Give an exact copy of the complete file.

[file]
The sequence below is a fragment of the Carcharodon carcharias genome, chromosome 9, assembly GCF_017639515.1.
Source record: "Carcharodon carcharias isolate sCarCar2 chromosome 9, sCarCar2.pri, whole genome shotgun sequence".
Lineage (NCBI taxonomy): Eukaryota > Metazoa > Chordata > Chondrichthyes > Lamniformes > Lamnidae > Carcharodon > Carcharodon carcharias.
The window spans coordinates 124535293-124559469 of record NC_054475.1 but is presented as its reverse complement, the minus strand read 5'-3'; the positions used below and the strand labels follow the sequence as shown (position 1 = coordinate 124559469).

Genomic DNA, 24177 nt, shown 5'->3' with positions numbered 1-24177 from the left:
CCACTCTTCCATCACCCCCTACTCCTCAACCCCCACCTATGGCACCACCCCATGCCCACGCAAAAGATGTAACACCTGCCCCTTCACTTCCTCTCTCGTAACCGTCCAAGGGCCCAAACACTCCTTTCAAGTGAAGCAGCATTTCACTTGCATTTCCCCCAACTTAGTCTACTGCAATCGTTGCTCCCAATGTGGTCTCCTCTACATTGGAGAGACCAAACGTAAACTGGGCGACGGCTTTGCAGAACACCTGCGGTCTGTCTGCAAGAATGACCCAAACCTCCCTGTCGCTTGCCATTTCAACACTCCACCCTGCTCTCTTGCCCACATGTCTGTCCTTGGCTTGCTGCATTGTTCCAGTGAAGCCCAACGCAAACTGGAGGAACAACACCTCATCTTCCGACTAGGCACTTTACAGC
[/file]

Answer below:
The sequence below is a fragment of the Carcharodon carcharias genome, chromosome 9, assembly GCF_017639515.1.
Source record: "Carcharodon carcharias isolate sCarCar2 chromosome 9, sCarCar2.pri, whole genome shotgun sequence".
Lineage (NCBI taxonomy): Eukaryota > Metazoa > Chordata > Chondrichthyes > Lamniformes > Lamnidae > Carcharodon > Carcharodon carcharias.
The window spans coordinates 124535293-124559469 of record NC_054475.1 but is presented as its reverse complement, the minus strand read 5'-3'; the positions used below and the strand labels follow the sequence as shown (position 1 = coordinate 124559469).

Genomic DNA, 24177 nt, shown 5'->3' with positions numbered 1-24177 from the left:
CCACTCTTCCATCACCCCCTACTCCTCAACCCCCACCTATGGCACCACCCCATGCCCACGCAAAAGATGTAACACCTGCCCCTTCACTTCCTCTCTCGTAACCGTCCAAGGGCCCAAACACTCCTTTCAAGTGAAGCAGCATTTCACTTGCATTTCCCCCAACTTAGTCTACTGCAATCGTTGCTCCCAATGTGGTCTCCTCTACATTGGAGAGACCAAACGTAAACTGGGCGACGGCTTTGCAGAACACCTGCGGTCTGTCTGCAAGAATGACCCAAACCTCCCTGTCGCTTGCCATTTCAACACTCCACCCTGCTCTCTTGCCCACATGTCTGTCCTTGGCTTGCTGCATTGTTCCAGTGAAGCCCAACGCAAACTGGAGGAACAACACCTCATCTTCCGACTAGGCACTTTACAGC